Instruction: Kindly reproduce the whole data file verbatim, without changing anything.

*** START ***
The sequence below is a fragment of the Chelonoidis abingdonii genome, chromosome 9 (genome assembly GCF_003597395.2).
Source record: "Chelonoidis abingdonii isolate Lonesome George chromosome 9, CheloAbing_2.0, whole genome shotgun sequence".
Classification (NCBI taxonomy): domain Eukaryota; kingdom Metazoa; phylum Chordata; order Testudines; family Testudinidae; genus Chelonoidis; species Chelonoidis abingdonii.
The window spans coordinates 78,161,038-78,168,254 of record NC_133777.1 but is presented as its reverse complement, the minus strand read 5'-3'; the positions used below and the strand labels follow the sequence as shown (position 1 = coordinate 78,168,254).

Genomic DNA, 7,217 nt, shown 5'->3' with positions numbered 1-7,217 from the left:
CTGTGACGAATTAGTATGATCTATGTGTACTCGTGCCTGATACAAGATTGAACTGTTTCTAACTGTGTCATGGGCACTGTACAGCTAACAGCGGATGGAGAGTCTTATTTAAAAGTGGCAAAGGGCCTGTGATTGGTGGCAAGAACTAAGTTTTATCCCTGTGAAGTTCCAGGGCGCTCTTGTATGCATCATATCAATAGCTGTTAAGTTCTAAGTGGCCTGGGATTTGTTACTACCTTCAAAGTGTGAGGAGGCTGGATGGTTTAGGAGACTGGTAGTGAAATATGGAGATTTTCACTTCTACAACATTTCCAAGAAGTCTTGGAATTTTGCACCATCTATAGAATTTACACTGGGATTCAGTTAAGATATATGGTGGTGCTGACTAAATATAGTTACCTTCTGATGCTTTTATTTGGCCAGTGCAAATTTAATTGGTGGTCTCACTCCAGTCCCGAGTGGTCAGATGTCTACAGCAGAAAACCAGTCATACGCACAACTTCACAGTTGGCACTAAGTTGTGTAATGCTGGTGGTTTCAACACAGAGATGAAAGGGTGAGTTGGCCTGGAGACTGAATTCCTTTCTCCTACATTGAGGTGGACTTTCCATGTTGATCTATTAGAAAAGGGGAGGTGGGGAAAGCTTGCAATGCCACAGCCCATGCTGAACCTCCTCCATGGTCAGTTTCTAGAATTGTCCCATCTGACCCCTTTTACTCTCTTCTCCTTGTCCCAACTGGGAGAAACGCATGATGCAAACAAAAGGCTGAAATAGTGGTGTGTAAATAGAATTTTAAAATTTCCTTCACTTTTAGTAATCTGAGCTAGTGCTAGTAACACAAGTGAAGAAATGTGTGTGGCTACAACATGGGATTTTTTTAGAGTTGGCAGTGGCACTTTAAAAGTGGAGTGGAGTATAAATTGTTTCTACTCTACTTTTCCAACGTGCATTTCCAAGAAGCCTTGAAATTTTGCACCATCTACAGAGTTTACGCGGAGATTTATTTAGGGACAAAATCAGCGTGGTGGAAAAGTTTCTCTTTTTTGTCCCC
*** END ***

The sequence below is a fragment of the Chelonoidis abingdonii genome, chromosome 9 (genome assembly GCF_003597395.2).
Source record: "Chelonoidis abingdonii isolate Lonesome George chromosome 9, CheloAbing_2.0, whole genome shotgun sequence".
Classification (NCBI taxonomy): domain Eukaryota; kingdom Metazoa; phylum Chordata; order Testudines; family Testudinidae; genus Chelonoidis; species Chelonoidis abingdonii.
The window spans coordinates 78,161,038-78,168,254 of record NC_133777.1 but is presented as its reverse complement, the minus strand read 5'-3'; the positions used below and the strand labels follow the sequence as shown (position 1 = coordinate 78,168,254).

Genomic DNA, 7,217 nt, shown 5'->3' with positions numbered 1-7,217 from the left:
CTGTGACGAATTAGTATGATCTATGTGTACTCGTGCCTGATACAAGATTGAACTGTTTCTAACTGTGTCATGGGCACTGTACAGCTAACAGCGGATGGAGAGTCTTATTTAAAAGTGGCAAAGGGCCTGTGATTGGTGGCAAGAACTAAGTTTTATCCCTGTGAAGTTCCAGGGCGCTCTTGTATGCATCATATCAATAGCTGTTAAGTTCTAAGTGGCCTGGGATTTGTTACTACCTTCAAAGTGTGAGGAGGCTGGATGGTTTAGGAGACTGGTAGTGAAATATGGAGATTTTCACTTCTACAACATTTCCAAGAAGTCTTGGAATTTTGCACCATCTATAGAATTTACACTGGGATTCAGTTAAGATATATGGTGGTGCTGACTAAATATAGTTACCTTCTGATGCTTTTATTTGGCCAGTGCAAATTTAATTGGTGGTCTCACTCCAGTCCCGAGTGGTCAGATGTCTACAGCAGAAAACCAGTCATACGCACAACTTCACAGTTGGCACTAAGTTGTGTAATGCTGGTGGTTTCAACACAGAGATGAAAGGGTGAGTTGGCCTGGAGACTGAATTCCTTTCTCCTACATTGAGGTGGACTTTCCATGTTGATCTATTAGAAAAGGGGAGGTGGGGAAAGCTTGCAATGCCACAGCCCATGCTGAACCTCCTCCATGGTCAGTTTCTAGAATTGTCCCATCTGACCCCTTTTACTCTCTTCTCCTTGTCCCAACTGGGAGAAACGCATGATGCAAACAAAAGGCTGAAATAGTGGTGTGTAAATAGAATTTTAAAATTTCCTTCACTTTTAGTAATCTGAGCTAGTGCTAGTAACACAAGTGAAGAAATGTGTGTGGCTACAACATGGGATTTTTTTAGAGTTGGCAGTGGCACTTTAAAAGTGGAGTGGAGTATAAATTGTTTCTACTCTACTTTTCCAACGTGCATTTCCAAGAAGCCTTGAAATTTTGCACCATCTACAGAGTTTACGCGGAGATTTATTTAGGGACAAAATCAGCGTGGTGGAAAAGTTTCTCTTTTTTGTCCCC